On Monday, March 19, I attended the first ever ClimateCon at the Collider in my hometown of Asheville, North Carolina. Asheville houses the world’s most extensive sums of climate and weather data and is the headquarters for NOAA’s National Center for Environmental Information and NC State’s National Climatic Data Center. In recent years, Asheville has become a mecca for sustainability and green entrepreneurship, so it’s no surprise that my hometown has earned the named Climate City. ClimateCon was a conference meant to celebrate and bring together entrepreneurs and business leaders with the common goal of doing something about climate change. On Monday, I participated specifically in the Summit for Emerging Climate Leaders part of the conference. As a senior about to graduate, not only was this an exceptional networking opportunity for me but it also opened my eyes to the incredible amount of work already being done by business leaders and my own peers to ensure a better future for all of us. I got to meet people like Jeff Hicks, CEO of FernLeaf Interactive – a company, based in Asheville, that works around the country doing scientific risk assessments for communities already dealing with the impacts of climate change. I met Andrew Jones, the Director of Climate Interactive, who developed a game and software used all around the world to help people understand the severity of climate change and the actions needed to address it. You can download and play his Climate Pathways app for free on the AppStore to see if you have what it takes to keep global temperatures from rising more than 2 C over the next century. One of the most interesting people I met at the Summit was Dayna Reggero, founder of the Climate Listening Project. Reggero travels to under-privileged communities around the country (in many cases the communities at risk of suffering the most from climate change) and simply listens to and records their stories. This idea struck me since too often we focus on the impact climate change will have on our cities and infrastructure that we don’t even take time to notice the impact climate change already is having on poor communities.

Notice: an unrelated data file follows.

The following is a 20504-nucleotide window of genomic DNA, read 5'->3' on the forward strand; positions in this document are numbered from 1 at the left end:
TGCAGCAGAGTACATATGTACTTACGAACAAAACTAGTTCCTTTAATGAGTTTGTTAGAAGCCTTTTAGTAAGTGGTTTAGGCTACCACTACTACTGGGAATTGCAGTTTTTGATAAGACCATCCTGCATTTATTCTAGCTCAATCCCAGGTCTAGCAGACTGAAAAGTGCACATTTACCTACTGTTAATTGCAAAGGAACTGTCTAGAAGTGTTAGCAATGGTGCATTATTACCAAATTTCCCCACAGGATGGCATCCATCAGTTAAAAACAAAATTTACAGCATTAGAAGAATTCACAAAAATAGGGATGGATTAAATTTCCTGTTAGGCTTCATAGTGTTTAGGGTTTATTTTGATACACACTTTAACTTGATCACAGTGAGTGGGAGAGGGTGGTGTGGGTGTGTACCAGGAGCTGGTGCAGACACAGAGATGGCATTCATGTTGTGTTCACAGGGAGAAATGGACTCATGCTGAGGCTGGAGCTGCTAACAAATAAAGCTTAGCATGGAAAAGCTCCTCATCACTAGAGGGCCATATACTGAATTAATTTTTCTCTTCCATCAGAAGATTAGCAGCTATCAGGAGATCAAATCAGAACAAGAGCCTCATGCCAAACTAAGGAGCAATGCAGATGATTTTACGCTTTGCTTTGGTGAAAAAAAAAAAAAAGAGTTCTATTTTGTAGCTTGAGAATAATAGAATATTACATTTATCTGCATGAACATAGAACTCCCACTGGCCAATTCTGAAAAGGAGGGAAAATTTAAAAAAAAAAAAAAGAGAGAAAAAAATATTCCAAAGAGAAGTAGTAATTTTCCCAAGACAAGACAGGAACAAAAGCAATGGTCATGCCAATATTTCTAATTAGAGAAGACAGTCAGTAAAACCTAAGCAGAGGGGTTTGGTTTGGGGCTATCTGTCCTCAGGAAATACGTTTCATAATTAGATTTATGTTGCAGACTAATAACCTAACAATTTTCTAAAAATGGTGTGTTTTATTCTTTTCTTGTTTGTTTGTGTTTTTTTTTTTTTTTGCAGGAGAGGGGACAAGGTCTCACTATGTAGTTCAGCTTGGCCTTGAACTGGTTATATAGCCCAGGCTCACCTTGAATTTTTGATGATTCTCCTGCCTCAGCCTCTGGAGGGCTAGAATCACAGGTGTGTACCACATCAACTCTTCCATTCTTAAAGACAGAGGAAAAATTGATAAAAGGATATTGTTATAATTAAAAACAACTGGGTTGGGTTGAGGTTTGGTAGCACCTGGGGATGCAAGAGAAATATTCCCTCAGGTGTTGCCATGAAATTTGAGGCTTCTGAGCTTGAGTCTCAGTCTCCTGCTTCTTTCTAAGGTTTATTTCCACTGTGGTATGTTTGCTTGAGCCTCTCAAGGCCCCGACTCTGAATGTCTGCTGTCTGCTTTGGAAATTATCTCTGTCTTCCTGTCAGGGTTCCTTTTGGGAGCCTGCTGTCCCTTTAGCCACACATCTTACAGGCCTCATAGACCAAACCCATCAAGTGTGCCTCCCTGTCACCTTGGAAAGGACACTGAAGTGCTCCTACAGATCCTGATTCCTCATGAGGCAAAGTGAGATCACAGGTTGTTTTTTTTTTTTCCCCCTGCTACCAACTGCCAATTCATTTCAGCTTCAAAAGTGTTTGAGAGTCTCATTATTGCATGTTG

I think that since taking this class, I’ve been too caught up in recognizing the ways humanity is failing future generations that I never stopped to realize the incredible things people are already doing to help. All of the people I mentioned before were once just wide-eyed college students who most thought could never have an impact, but their creativity and determination led them to do incredible things. While some businesses and corporations are contributing to the problems associated with climate change, there’s a whole community of businesses hell-bent on contributing to the solution, which I found very inspiring. The motto of the whole Summit was “do well and do good,” meaning your business should make enough money to be comfortable and prominent but it should also be good for your community and the Earth. I think that as young people of rising influence in the environmentalism and sustainability movements, we can all strive to live by that motto.